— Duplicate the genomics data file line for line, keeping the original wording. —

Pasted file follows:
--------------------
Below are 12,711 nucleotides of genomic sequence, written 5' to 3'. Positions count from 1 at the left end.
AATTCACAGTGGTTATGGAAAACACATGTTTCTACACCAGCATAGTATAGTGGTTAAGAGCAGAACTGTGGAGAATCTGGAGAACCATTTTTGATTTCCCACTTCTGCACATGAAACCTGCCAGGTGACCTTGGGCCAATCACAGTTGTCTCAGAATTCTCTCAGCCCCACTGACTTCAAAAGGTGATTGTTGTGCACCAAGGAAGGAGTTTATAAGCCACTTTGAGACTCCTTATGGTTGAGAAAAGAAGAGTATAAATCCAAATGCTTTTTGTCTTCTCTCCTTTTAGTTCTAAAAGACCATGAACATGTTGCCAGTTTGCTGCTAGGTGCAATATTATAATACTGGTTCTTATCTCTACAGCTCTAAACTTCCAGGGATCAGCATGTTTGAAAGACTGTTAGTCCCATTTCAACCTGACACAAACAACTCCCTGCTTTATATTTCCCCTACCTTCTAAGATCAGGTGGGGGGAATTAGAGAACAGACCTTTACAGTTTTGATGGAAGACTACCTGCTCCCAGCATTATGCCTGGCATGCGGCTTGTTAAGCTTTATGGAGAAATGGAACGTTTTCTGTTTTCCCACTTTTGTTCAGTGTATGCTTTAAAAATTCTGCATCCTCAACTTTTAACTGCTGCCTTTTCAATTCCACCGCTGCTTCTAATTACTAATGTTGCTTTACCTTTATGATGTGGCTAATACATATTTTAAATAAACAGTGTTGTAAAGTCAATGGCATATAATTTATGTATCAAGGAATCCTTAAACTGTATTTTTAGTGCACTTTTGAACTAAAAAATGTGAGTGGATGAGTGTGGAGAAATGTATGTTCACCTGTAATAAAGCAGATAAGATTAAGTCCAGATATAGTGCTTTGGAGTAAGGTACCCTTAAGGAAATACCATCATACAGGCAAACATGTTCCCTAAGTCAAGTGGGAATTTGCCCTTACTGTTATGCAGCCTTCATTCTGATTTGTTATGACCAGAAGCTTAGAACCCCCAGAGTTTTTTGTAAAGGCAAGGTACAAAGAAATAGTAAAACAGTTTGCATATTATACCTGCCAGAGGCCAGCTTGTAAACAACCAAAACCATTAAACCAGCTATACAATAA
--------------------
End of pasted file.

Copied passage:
Below are 12,711 nucleotides of genomic sequence, written 5' to 3'. Positions count from 1 at the left end.
AATTCACAGTGGTTATGGAAAACACATGTTTCTACACCAGCATAGTATAGTGGTTAAGAGCAGAACTGTGGAGAATCTGGAGAACCATTTTTGATTTCCCACTTCTGCACATGAAACCTGCCAGGTGACCTTGGGCCAATCACAGTTGTCTCAGAATTCTCTCAGCCCCACTGACTTCAAAAGGTGATTGTTGTGCACCAAGGAAGGAGTTTATAAGCCACTTTGAGACTCCTTATGGTTGAGAAAAGAAGAGTATAAATCCAAATGCTTTTTGTCTTCTCTCCTTTTAGTTCTAAAAGACCATGAACATGTTGCCAGTTTGCTGCTAGGTGCAATATTATAATACTGGTTCTTATCTCTACAGCTCTAAACTTCCAGGGATCAGCATGTTTGAAAGACTGTTAGTCCCATTTCAACCTGACACAAACAACTCCCTGCTTTATATTTCCCCTACCTTCTAAGATCAGGTGGGGGGAATTAGAGAACAGACCTTTACAGTTTTGATGGAAGACTACCTGCTCCCAGCATTATGCCTGGCATGCGGCTTGTTAAGCTTTATGGAGAAATGGAACGTTTTCTGTTTTCCCACTTTTGTTCAGTGTATGCTTTAAAAATTCTGCATCCTCAACTTTTAACTGCTGCCTTTTCAATTCCACCGCTGCTTCTAATTACTAATGTTGCTTTACCTTTATGATGTGGCTAATACATATTTTAAATAAACAGTGTTGTAAAGTCAATGGCATATAATTTATGTATCAAGGAATCCTTAAACTGTATTTTTAGTGCACTTTTGAACTAAAAAATGTGAGTGGATGAGTGTGGAGAAATGTATGTTCACCTGTAATAAAGCAGATAAGATTAAGTCCAGATATAGTGCTTTGGAGTAAGGTACCCTTAAGGAAATACCATCATACAGGCAAACATGTTCCCTAAGTCAAGTGGGAATTTGCCCTTACTGTTATGCAGCCTTCATTCTGATTTGTTATGACCAGAAGCTTAGAACCCCCAGAGTTTTTTGTAAAGGCAAGGTACAAAGAAATAGTAAAACAGTTTGCATATTATACCTGCCAGAGGCCAGCTTGTAAACAACCAAAACCATTAAACCAGCTATACAATAA